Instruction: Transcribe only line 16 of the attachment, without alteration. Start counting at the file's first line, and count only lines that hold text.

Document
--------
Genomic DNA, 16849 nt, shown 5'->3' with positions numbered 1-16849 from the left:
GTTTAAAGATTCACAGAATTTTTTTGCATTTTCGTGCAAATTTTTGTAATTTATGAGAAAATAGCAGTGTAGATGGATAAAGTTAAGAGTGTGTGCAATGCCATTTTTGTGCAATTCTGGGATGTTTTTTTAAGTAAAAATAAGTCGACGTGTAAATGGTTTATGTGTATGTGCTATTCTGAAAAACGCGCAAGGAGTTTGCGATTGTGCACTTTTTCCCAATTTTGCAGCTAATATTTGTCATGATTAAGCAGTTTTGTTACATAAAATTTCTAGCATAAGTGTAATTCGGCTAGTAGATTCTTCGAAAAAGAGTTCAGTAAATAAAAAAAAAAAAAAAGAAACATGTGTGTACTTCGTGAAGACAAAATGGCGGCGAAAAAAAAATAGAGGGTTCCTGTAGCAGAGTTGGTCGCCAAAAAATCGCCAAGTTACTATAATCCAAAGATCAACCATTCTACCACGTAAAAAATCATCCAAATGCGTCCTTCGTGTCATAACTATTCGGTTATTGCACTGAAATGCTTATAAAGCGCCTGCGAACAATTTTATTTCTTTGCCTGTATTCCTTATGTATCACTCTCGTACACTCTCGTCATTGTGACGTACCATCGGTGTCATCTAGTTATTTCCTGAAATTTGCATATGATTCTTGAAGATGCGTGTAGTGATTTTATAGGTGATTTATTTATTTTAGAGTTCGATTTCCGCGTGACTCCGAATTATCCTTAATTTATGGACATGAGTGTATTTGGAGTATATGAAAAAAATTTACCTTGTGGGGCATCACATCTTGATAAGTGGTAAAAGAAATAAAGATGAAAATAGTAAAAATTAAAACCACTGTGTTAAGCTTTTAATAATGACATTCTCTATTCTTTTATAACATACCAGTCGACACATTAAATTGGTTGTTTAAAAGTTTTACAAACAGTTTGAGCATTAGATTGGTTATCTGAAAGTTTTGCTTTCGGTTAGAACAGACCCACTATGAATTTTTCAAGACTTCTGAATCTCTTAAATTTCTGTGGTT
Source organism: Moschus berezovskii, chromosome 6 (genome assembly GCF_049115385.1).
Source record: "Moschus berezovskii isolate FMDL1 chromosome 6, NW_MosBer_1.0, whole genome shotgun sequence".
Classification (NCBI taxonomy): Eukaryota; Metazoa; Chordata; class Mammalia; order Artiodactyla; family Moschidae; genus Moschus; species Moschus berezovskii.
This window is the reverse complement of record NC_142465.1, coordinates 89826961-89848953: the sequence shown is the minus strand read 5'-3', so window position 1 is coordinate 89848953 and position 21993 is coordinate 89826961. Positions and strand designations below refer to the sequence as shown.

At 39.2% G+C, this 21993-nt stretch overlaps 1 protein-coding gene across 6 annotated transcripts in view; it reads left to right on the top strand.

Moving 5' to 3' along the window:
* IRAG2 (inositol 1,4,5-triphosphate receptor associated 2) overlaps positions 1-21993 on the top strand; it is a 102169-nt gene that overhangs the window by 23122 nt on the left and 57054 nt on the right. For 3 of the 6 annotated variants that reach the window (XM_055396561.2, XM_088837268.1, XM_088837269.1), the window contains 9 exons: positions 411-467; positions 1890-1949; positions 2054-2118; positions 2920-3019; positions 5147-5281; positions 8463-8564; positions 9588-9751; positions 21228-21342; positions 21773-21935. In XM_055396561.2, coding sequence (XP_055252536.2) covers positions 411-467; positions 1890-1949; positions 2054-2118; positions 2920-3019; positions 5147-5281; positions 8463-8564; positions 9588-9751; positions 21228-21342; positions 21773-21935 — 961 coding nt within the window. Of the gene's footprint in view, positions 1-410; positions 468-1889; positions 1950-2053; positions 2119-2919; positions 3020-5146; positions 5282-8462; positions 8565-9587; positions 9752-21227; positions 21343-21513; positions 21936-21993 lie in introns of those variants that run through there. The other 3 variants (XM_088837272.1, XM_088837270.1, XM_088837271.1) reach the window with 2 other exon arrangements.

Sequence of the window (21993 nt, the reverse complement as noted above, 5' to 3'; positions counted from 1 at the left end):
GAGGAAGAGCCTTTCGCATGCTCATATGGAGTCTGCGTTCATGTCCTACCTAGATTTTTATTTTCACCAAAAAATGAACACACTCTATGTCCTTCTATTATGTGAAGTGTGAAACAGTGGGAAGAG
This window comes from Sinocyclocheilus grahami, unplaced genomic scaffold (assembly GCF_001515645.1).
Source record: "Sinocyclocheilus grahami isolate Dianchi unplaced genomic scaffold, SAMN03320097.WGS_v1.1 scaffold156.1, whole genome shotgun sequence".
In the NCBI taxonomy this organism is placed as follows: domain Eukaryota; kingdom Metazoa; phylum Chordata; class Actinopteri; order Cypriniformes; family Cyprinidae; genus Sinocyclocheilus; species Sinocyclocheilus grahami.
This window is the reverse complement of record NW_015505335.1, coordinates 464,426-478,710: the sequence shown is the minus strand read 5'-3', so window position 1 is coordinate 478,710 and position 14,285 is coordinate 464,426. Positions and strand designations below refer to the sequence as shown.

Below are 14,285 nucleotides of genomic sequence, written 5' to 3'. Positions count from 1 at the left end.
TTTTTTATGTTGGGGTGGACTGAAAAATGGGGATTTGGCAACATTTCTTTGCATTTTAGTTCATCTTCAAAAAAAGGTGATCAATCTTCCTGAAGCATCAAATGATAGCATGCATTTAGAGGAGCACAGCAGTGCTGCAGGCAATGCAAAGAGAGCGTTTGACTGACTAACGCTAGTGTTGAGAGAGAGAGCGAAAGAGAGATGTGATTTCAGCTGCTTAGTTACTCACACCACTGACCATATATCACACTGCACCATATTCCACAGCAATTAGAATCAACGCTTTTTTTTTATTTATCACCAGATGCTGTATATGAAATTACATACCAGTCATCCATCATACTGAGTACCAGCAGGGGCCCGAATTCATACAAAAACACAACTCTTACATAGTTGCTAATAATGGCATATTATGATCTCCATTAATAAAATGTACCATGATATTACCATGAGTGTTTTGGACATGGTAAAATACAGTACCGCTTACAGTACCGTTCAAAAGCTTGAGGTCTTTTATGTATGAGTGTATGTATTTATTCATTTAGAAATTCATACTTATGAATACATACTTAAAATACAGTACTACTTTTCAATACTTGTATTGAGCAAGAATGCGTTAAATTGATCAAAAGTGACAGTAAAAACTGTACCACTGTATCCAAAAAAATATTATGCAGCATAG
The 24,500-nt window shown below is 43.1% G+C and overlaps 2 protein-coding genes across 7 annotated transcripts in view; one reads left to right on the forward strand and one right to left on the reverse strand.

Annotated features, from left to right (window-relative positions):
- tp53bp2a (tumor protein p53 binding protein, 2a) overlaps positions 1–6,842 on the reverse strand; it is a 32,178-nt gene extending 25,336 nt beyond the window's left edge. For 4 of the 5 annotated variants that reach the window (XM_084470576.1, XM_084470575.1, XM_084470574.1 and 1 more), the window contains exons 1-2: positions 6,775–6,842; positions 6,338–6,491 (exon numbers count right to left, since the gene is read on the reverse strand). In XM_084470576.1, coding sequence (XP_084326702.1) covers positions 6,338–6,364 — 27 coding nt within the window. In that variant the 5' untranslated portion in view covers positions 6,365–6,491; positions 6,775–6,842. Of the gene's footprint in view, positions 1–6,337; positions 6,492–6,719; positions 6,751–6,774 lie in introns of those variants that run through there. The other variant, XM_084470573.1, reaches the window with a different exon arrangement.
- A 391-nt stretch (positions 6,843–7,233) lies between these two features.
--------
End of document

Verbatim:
Below are 14,285 nucleotides of genomic sequence, written 5' to 3'. Positions count from 1 at the left end.